By Unknown Lamer from Slashdot's still-no-sign-of-warp-drives department
writes about a really cool project
from Microsoft's speech research
group. From the article: "Microsoft Research has shown off software that translates your spoken words into another language while preserving the accent, timbre, and intonation of your actual voice. In a demo of the prototype software, Rick Rashid, Microsoft's chief research officer, said a long sentence in English, and then had it translated into Spanish, Italian, and Mandarin. You can definitely hear an edge of digitized 'Microsoft Sam,' but overall it's remarkable how the three translations still sound just like Rashid. The translation requires an hour of training, but after that there's no reason why it couldn't be run in real time on a smartphone, or near-real-time with a cloud backend. Imagine this tech in a two-way setup. You speak into your smartphone, and it comes out in their language. Then, the person you're talking to speaks into your smartphone and their voice comes out in your language."
The Techfest 2012 keynote has a demo of the technology
around minute 13:00.Read Replies (0)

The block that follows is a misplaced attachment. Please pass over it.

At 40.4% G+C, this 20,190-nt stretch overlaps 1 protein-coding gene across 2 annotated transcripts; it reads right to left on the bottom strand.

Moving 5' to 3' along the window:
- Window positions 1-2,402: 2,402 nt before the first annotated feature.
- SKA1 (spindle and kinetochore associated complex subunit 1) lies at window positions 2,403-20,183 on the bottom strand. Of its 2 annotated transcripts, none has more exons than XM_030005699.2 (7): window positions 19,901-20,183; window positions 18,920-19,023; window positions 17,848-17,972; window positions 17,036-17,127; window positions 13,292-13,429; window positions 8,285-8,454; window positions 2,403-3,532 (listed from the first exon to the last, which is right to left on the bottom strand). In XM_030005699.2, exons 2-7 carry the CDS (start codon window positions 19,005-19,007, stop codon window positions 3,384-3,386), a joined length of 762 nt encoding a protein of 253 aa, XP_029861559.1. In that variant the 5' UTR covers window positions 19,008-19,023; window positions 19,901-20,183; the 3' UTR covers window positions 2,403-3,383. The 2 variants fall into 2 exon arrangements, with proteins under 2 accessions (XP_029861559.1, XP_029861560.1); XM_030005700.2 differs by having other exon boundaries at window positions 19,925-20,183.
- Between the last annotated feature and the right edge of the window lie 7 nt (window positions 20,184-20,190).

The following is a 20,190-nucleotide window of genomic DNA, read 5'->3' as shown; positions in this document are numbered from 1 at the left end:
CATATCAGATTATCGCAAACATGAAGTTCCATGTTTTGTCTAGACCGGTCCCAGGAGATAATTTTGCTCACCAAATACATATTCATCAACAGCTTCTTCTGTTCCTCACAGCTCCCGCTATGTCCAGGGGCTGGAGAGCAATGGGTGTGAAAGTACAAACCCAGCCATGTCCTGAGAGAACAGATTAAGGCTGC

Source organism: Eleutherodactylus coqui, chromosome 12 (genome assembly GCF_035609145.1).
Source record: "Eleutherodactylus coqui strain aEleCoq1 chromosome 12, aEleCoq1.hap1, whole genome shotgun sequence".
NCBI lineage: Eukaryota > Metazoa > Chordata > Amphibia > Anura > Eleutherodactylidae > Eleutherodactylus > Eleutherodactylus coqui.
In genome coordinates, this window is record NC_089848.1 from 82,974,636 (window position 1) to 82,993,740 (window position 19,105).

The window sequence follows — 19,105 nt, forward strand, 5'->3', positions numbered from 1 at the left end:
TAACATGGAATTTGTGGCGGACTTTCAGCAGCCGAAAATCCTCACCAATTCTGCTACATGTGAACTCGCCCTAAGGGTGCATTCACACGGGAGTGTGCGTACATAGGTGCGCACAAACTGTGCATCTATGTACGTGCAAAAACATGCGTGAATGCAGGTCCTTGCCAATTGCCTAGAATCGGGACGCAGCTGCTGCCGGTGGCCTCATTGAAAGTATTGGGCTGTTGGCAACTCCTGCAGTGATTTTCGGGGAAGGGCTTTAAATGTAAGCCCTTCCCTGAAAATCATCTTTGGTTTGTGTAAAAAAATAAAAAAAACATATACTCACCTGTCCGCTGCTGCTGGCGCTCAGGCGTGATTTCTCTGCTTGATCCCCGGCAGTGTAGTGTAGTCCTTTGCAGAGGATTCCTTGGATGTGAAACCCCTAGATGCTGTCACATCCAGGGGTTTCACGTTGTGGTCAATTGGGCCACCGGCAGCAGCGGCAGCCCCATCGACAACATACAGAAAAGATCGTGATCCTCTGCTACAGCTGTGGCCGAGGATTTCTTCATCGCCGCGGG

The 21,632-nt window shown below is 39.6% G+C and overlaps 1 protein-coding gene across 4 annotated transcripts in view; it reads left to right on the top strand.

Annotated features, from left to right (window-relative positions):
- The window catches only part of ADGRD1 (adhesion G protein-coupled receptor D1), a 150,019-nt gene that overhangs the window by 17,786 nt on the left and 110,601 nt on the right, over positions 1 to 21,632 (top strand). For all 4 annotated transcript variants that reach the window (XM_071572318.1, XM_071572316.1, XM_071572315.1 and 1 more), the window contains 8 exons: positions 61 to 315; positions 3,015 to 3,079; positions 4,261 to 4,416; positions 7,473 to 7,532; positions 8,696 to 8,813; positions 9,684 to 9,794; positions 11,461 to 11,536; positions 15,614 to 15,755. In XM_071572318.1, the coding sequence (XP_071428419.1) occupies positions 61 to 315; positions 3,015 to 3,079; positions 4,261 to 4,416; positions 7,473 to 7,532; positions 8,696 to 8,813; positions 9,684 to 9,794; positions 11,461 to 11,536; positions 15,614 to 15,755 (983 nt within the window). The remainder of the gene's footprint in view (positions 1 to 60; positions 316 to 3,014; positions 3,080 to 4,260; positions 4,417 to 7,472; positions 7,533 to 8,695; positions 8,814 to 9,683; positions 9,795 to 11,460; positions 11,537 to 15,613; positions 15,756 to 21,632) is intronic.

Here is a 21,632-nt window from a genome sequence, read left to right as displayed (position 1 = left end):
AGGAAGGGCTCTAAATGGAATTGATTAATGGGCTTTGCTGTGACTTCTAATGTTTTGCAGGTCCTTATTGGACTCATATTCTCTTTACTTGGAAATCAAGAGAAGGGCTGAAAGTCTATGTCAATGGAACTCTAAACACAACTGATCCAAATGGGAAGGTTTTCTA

By Unknown Lamer from Slashdot's free-as-in-freedom-beer department
An anonymous reader tipped us to an interview with Phillip Lee
, author of Brewtarget
, one of the best pieces of Free brewing software available (it's even in Debian
). The interview discusses some of the technical decisions made (why Qt and Cmake?), and mentions a bit of the plans for future development
: "The way the database was designed previously really hadn't been changed since the my first code in 2008, and we were running into a brick wall with some of the features we wanted. After we move to SQLite, there will be quite a lot of new features like being able to search through the ingredients in the database and stuff like that. I also plan to add some water chemistry tools for people that like to alter the ions and salts to fit a particular profile." (The last bit about water salt modifications come as a relief to at least this brewer
.)Read Replies (0)
By Soulskill from Slashdot's i-will-try-to-get-timothy-to-do-this department
dsinc writes "Wired's Spencer Ackerman voluntarily subjected himself to what the U.S. military calls the Active Denial System, an energy weapon commonly known as the 'Pain Ray' that turns electricity into millimeter wave radio frequency and blasts targets with heat. He describes it thus: 'When the signal goes out over radio to shoot me, there’s no warning — no flash, no smell, no sound, no round. Suddenly my chest and neck feel like they’ve been exposed to a blast furnace, with a sting thrown in for good measure. I’m getting blasted with 12 joules of energy per square centimeter, in a fairly concentrated blast diameter. I last maybe two seconds of curiosity before my body takes the controls and yanks me out of the way of the beam.'"
The device has been tested now on over 11,000 people, with only two serious injuries to show for it. However, the device has limitations: rainy weather decreases its effectiveness, and its "boot-up" time is 16 hours, making it useless for breaking up unexpected, impromptu mobs.Read Replies (0)